ProxylessNAS: Direct Neural Architecture Search on Target Task and Hardware

arXiv.org Machine Learning

Neural architecture search (NAS) has a great impact by automatically designing effective neural network architectures. However, the prohibitive computational demand of conventional NAS algorithms (e.g. $10^4$ GPU hours) makes it difficult to \emph{directly} search the architectures on large-scale tasks (e.g. ImageNet). Differentiable NAS can reduce the cost of GPU hours via a continuous representation of network architecture but suffers from the high GPU memory consumption issue (grow linearly w.r.t. candidate set size). As a result, they need to utilize~\emph{proxy} tasks, such as training on a smaller dataset, or learning with only a few blocks, or training just for a few epochs. These architectures optimized on proxy tasks are not guaranteed to be optimal on target task. In this paper, we present \emph{ProxylessNAS} that can \emph{directly} learn the architectures for large-scale target tasks and target hardware platforms. We address the high memory consumption issue of differentiable NAS and reduce the computational cost (GPU hours and GPU memory) to the same level of regular training while still allowing a large candidate set. Experiments on CIFAR-10 and ImageNet demonstrate the effectiveness of directness and specialization. On CIFAR-10, our model achieves 2.08\% test error with only 5.7M parameters, better than the previous state-of-the-art architecture AmoebaNet-B, while using 6$\times$ fewer parameters. On ImageNet, our model achieves 3.1\% better top-1 accuracy than MobileNetV2, while being 1.2$\times$ faster with measured GPU latency. We also apply ProxylessNAS to specialize neural architectures for hardware with direct hardware metrics (e.g. latency) and provide insights for efficient CNN architecture design.


Deep Neural Network Architectures for Modulation Classification

arXiv.org Machine Learning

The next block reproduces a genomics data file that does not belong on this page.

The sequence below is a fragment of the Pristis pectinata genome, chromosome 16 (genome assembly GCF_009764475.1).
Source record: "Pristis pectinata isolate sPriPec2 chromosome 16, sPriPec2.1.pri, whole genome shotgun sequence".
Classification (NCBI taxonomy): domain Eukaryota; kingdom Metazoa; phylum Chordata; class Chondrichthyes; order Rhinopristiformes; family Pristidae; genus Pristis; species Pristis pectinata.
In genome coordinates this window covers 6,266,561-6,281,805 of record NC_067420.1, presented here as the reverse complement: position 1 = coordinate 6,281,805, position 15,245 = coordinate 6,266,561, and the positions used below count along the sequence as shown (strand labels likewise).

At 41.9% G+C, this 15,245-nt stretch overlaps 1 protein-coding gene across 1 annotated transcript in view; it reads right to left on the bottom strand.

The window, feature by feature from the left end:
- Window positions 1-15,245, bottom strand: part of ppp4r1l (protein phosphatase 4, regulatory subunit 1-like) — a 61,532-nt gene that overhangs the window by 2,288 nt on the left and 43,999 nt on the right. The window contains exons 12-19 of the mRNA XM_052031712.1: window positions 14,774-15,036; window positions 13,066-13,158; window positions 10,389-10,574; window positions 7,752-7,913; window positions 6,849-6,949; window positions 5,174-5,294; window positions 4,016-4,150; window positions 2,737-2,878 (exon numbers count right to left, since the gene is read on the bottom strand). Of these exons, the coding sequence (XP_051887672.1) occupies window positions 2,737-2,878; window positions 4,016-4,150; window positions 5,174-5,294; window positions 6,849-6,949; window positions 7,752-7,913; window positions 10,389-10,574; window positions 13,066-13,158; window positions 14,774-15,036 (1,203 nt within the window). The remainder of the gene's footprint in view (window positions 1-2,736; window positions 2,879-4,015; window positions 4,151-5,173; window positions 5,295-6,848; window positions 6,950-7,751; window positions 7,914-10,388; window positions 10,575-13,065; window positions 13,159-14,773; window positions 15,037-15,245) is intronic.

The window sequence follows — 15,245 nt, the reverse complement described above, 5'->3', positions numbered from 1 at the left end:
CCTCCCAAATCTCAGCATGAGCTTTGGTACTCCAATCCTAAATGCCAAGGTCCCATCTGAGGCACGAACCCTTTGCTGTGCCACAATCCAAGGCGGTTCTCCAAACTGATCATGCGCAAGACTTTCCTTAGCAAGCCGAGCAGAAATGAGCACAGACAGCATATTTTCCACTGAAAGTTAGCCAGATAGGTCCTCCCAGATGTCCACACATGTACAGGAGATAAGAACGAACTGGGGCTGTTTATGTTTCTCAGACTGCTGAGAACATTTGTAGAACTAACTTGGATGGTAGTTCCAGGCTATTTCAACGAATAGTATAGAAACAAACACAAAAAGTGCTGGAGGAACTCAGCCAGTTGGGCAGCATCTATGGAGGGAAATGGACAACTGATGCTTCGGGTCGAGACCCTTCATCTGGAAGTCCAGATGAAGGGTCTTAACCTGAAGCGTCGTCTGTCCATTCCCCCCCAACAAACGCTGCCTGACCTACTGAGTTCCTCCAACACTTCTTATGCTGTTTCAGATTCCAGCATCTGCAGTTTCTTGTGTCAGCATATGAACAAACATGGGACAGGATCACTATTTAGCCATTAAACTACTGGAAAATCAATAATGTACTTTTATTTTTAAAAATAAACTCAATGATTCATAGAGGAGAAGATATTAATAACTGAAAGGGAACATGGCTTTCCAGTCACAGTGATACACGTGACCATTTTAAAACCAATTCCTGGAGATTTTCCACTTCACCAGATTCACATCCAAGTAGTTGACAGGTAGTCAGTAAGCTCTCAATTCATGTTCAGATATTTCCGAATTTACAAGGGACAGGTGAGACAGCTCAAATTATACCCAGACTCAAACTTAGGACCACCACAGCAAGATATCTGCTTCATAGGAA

In this work, we investigate the value of employing deep learning for the task of wireless signal modulation recognition. Recently in [1], a framework has been introduced by generating a dataset using GNU radio that mimics the imperfections in a real wireless channel, and uses 10 different modulation types. Further, a convolutional neural network (CNN) architecture was developed and shown to deliver performance that exceeds that of expert-based approaches. Here, we follow the framework of [1] and find deep neural network architectures that deliver higher accuracy than the state of the art. We tested the architecture of [1] and found it to achieve an accuracy of approximately 75% of correctly recognizing the modulation type. We first tune the CNN architecture of [1] and find a design with four convolutional layers and two dense layers that gives an accuracy of approximately 83.8% at high SNR. We then develop architectures based on the recently introduced ideas of Residual Networks (ResNet [2]) and Densely Connected Networks (DenseNet [3]) to achieve high SNR accuracies of approximately 83.5% and 86.6%, respectively. Finally, we introduce a Convolutional Long Short-term Deep Neural Network (CLDNN [4]) to achieve an accuracy of approximately 88.5% at high SNR.


Weight clamping as implicit network architecture definition • r/MachineLearning

@machinelearnbot

I've been wondering some things about various neural network architectures and I have a question. Can all neural network architectures (recurrent, convolutional, GAN etc.) be described simply as a computational graph with fully connected layers where a subset of the trainable weights are clamped together (ie. Is there something missing in this description? Lots of different deep learning papers go on to great lengths to describe some sort of new neural network architecture and at a first glance, the differences can seem really huge. Some of the architectures seem to be only applicable to some domains and inherently, different than others.


Understanding the Semantic Structures of Tables with a Hybrid Deep Neural Network Architecture

AAAI Conferences

We propose a new deep neural network architecture, TabNet, for table type classification. Table type is essential information for exploring the power of Web tables, and it is important to understand the semantic structures of tables in order to classify them correctly. A table is a matrix of texts, analogous to an image, which is a matrix of pixels, and each text consists of a sequence of tokens. Our hybrid architecture mirrors the structure of tables: its recurrent neural network (RNN) encodes a sequence of tokens for each cell to create a 3d table volume like image data, and its convolutional neural network (CNN) captures semantic features, e.g., the existence of rows describing properties, to classify tables. Experiments using Web tables with various structures and topics demonstrated that TabNet achieved considerable improvements over state-of-the-art methods specialized for table classification and other deep neural network architectures.